Women’s History Month is a time to look back at the vital role women have played throughout history. In every industry, women are natural leaders and change makers – from Congress to financial services. In addition to driving change around women’s rights, many women in leadership are addressing income disparity and improving retirement security for women.
When it comes to retirement, there are best practices for everyone to follow, such as planning for lifetime income and having a balanced portfolio. But for women, there are three key differences in planning for retirement: healthcare, longer life expectancy, and gaps in working years.
Longer Life Expectancy & Health Care Costs
Because women have a longer life expectancy than men, they will likely need their savings to go further. Besides income having to last, there may be other factors to plan for, such as increased health care costs. In fact, a study by Fidelity found that women will need to plan for $147,000 in health care costs, while men will need $133,000 on average. Certain monthly expenses or travel planning can be relatively simple to calculate, but healthcare planning is tricky to plan for because it is unpredictable. One way to prepare for these costs is to make sure you have secure, steady income in retirement. Fixed indexed annuities (FIAs) offer both principal protection and lifetime income in retirement and can help balance a portfolio.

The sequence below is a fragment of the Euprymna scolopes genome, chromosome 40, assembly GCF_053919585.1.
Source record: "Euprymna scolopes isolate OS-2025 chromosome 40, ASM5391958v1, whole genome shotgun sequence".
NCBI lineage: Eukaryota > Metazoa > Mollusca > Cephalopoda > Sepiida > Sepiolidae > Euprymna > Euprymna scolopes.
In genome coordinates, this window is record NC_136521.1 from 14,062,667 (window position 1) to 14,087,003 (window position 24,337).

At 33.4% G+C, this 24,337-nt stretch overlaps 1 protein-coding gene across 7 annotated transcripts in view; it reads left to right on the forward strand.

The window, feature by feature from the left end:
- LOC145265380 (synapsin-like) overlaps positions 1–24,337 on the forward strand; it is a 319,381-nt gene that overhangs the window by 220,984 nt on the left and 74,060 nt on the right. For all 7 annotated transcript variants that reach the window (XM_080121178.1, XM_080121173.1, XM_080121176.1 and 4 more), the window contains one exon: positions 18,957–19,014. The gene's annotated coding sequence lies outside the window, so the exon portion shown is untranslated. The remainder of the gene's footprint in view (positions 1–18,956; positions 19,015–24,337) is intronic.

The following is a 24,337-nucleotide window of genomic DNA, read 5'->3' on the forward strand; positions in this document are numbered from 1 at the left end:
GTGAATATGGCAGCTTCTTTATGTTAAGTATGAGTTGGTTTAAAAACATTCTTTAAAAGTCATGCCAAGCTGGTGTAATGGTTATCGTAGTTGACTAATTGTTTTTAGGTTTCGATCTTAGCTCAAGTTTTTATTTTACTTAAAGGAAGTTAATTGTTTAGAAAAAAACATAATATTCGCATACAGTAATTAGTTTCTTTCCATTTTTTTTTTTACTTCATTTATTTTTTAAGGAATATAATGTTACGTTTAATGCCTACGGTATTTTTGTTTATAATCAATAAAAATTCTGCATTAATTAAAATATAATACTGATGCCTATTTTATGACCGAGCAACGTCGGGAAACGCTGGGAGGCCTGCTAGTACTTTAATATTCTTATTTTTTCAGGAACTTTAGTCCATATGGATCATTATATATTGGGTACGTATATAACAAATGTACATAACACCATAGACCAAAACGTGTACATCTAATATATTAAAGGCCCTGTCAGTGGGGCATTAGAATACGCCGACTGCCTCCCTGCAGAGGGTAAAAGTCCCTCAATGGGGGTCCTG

Working Years & Lifetime Income
Social Security benefits are based on 35 years of employment, with a minimum of 10 years to draw benefits. Because each year of work is averaged into the social security benefit, those with fewer than 35 years will have lower monthly payments. Women often have fewer working years under their belt, as many take time off work to take care of their families, either their young children or aging parents. To help offset this gap, women can work a few extra years before retiring or delay Social Security benefits until they are 70 to help increase benefits. Remember, we have free calculators, specifically for Social Security payments, so you can get an idea of your monthly income.